Categories
Poetry

Poetry in Translation

Aditya Shankar translates Sandhya NP‘s poetry from Malyalam to English

Sandhya NP
 
 
 

 Photograph
  
 This photograph
 Like the solitary bogie 
 That was arrested to a halt
 Even as the rest of the train 
 Sped past.
  
 (Photo, translated from Malayalam by Aditya Shankar)
  
 Solitary
  
 Would the yolk of the egg 
 Be wondering
 If it is alone in this world?
  
 Even if it assumes so,
 Would it consider 
 Posing that query to anyone?
  
 Once the egg hatches,
 It would know by default—
 Even the 'I' 
 Is absent in this world.
  
 (Otta, translated from Malayalam by Aditya Shankar)
  
 Light at the Bottom of the Pond
  
 The sun gleams on me
 just as it does 
 At the bottom of the pond.
  
 I will wipe it off with a cloth
 And go to bed.
  
 (Kulathinadiyile Velicham, translated from Malayalam by Aditya Shankar)

Sandhya N.P (b.1981) completed her education in Brennen College, Thalassery. Her poetry collection Svasikkunna Shabdam Mathram was published by Current Books, Thrissur.

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Aditya Shankar is an Indian poet, flash fiction author, and translator. His work has appeared in international journals and anthologies of repute and translated into Malayalam and Arabic. Books: After Seeing (2006), Party Poopers (2014), and XXL (Dhauli Books, 2018). He lives in Bangalore, India.

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PLEASE NOTE: ARTICLES CAN ONLY BE REPRODUCED IN OTHER SITES WITH DUE ACKNOWLEDGEMENT TO BORDERLESS JOURNAL

Categories
Poetry

Human Immortality Project

By Aditya Shankar

Human Immortality Project (HIP)

Never pictured itself

beneath the dark skin of a Dalit,

sipping tea from a stained glass

that hung outside the restaurant.

As a microcosm of the conventional eye,

he stood there, alone, ignored,

separated from the gala inside.

The stray cat that dashed over the wall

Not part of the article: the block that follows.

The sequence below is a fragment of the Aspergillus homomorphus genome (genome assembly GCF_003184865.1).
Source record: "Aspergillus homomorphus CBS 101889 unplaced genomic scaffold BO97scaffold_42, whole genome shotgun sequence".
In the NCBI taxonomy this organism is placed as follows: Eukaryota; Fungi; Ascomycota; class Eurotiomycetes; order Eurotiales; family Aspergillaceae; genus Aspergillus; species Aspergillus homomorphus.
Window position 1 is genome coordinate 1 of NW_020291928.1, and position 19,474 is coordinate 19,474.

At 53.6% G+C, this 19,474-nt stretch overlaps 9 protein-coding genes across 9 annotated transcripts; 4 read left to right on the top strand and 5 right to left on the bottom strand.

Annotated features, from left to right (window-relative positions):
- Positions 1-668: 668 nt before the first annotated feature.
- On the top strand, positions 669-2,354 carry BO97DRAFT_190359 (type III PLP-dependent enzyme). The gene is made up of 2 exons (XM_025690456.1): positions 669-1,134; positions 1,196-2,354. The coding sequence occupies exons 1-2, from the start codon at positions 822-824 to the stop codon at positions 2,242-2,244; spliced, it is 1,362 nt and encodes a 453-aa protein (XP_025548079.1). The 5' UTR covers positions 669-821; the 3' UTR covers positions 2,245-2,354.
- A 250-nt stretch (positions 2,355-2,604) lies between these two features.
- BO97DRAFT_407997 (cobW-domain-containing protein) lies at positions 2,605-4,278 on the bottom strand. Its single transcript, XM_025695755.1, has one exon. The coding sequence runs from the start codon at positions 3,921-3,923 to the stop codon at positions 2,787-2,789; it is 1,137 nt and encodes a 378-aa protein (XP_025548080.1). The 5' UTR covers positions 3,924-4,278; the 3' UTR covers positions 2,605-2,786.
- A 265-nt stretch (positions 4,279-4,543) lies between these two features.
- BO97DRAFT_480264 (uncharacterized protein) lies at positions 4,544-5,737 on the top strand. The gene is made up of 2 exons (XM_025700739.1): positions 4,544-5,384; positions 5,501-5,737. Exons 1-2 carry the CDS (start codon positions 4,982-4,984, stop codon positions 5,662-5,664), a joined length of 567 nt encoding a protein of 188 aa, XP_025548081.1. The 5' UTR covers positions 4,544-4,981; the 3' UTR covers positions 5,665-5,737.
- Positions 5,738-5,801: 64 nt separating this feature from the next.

won the loving glance of the lady.

Through the tube,

the world poured into that room

with news of war and blood.

A brand-new car on the street

kept the young man hooked.

A bagatelle heightened the

emptiness of paper light happiness.

Yet the rejoicing world

failed to notice that deserted man

like the far side of the moon.

The rope to which

his mug was tethered

felt like the chains of a slave.

His, a sip of survival, a sip bereft of taste.

The techno futurism of HIP saw

only those in the gala: maybe,

shame wasn’t worth prolonging.

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Aditya Shankar is an Indian poet, flash fiction author, and translator. His work has appeared in international journals and anthologies of repute and translated into Malayalam and Arabic. Books: After Seeing (2006), Party Poopers (2014), and XXL (Dhauli Books, 2018). He lives in Bangalore, India.

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PLEASE NOTE: ARTICLES CAN ONLY BE REPRODUCED IN OTHER SITES WITH DUE ACKNOWLEDGEMENT TO BORDERLESS JOURNAL

Categories
Humour Poetry

Anti-Ode to Poems that Begin with O

By Aditya Shankar

If you do not know poetry beyond high school, all poems are odes. They go O…! Haven’t read any contemporary poetry? Haven’t seen poetry recitals except on primetime tv? All poems still go O…! Do not share your new poem in a circle of school friends or relatives. Even if you do, hear their comment ‘Wow! Awesome! Lovely!’ as ‘grow up to an ode that goes O…’. The retired revolutionary poet glances through your poem and says: not even worth the Z-division league of O Germany, Pale Mother. Not even a shadow of O, We are the Outcasts, reminds the senior postmodern poet. Poems titled Orange, Omelette, Oxygen aren’t quite the O poems, declares the lyric poet who reads O Blush Not So! twice daily. A tired and old O Do Not Love Too Long and his pal O Western Wind confess to a friendly new prose poem: we long to idle in our graves. But alas! Here they are, in ill-fitting attire of teleported primitives, holding centre stage in a bandwagon that fades around the corner. As good as a failed interworking attempt between H.323 and SIP or a brand-new showroom of CRT televisions. A retro hackathon in Fortran, an MMO Pacman event or the B side of an old VHS tape. The street is a river, a carnival of clichés and bygones.